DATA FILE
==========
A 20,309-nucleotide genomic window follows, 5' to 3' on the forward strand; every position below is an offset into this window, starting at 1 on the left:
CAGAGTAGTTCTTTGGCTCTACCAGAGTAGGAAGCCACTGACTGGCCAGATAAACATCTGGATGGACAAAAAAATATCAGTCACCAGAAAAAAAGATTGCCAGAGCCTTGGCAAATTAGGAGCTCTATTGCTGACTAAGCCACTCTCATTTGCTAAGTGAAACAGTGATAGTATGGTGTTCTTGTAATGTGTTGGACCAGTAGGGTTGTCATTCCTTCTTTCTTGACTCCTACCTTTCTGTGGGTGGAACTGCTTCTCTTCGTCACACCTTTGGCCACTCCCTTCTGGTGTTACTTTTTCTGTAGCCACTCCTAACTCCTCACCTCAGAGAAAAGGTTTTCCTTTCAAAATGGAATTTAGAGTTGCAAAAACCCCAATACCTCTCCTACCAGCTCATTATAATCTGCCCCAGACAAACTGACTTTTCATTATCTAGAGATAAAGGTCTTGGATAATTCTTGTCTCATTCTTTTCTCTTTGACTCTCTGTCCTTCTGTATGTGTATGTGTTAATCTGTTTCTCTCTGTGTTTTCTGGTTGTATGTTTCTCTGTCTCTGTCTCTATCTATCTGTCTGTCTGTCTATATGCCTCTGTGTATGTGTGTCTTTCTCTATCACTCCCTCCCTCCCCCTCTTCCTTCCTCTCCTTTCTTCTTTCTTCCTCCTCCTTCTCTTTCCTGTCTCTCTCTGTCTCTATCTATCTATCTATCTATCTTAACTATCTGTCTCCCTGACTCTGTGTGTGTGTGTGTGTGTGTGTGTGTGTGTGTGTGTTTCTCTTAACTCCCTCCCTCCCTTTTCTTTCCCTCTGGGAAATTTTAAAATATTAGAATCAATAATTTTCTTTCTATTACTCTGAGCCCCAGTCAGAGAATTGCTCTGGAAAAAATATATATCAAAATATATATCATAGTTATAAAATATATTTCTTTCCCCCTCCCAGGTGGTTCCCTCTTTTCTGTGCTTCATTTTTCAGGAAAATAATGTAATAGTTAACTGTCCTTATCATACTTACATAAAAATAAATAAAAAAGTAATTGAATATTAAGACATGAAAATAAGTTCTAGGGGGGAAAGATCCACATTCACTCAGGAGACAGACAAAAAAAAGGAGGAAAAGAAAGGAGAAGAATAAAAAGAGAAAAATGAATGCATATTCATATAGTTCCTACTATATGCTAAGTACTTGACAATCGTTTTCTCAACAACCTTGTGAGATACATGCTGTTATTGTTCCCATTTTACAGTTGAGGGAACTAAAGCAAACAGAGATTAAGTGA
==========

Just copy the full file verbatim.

A 20,309-nucleotide genomic window follows, 5' to 3' on the forward strand; every position below is an offset into this window, starting at 1 on the left:
CAGAGTAGTTCTTTGGCTCTACCAGAGTAGGAAGCCACTGACTGGCCAGATAAACATCTGGATGGACAAAAAAATATCAGTCACCAGAAAAAAAGATTGCCAGAGCCTTGGCAAATTAGGAGCTCTATTGCTGACTAAGCCACTCTCATTTGCTAAGTGAAACAGTGATAGTATGGTGTTCTTGTAATGTGTTGGACCAGTAGGGTTGTCATTCCTTCTTTCTTGACTCCTACCTTTCTGTGGGTGGAACTGCTTCTCTTCGTCACACCTTTGGCCACTCCCTTCTGGTGTTACTTTTTCTGTAGCCACTCCTAACTCCTCACCTCAGAGAAAAGGTTTTCCTTTCAAAATGGAATTTAGAGTTGCAAAAACCCCAATACCTCTCCTACCAGCTCATTATAATCTGCCCCAGACAAACTGACTTTTCATTATCTAGAGATAAAGGTCTTGGATAATTCTTGTCTCATTCTTTTCTCTTTGACTCTCTGTCCTTCTGTATGTGTATGTGTTAATCTGTTTCTCTCTGTGTTTTCTGGTTGTATGTTTCTCTGTCTCTGTCTCTATCTATCTGTCTGTCTGTCTATATGCCTCTGTGTATGTGTGTCTTTCTCTATCACTCCCTCCCTCCCCCTCTTCCTTCCTCTCCTTTCTTCTTTCTTCCTCCTCCTTCTCTTTCCTGTCTCTCTCTGTCTCTATCTATCTATCTATCTATCTTAACTATCTGTCTCCCTGACTCTGTGTGTGTGTGTGTGTGTGTGTGTGTGTGTGTGTGTTTCTCTTAACTCCCTCCCTCCCTTTTCTTTCCCTCTGGGAAATTTTAAAATATTAGAATCAATAATTTTCTTTCTATTACTCTGAGCCCCAGTCAGAGAATTGCTCTGGAAAAAATATATATCAAAATATATATCATAGTTATAAAATATATTTCTTTCCCCCTCCCAGGTGGTTCCCTCTTTTCTGTGCTTCATTTTTCAGGAAAATAATGTAATAGTTAACTGTCCTTATCATACTTACATAAAAATAAATAAAAAAGTAATTGAATATTAAGACATGAAAATAAGTTCTAGGGGGGAAAGATCCACATTCACTCAGGAGACAGACAAAAAAAAGGAGGAAAAGAAAGGAGAAGAATAAAAAGAGAAAAATGAATGCATATTCATATAGTTCCTACTATATGCTAAGTACTTGACAATCGTTTTCTCAACAACCTTGTGAGATACATGCTGTTATTGTTCCCATTTTACAGTTGAGGGAACTAAAGCAAACAGAGATTAAGTGA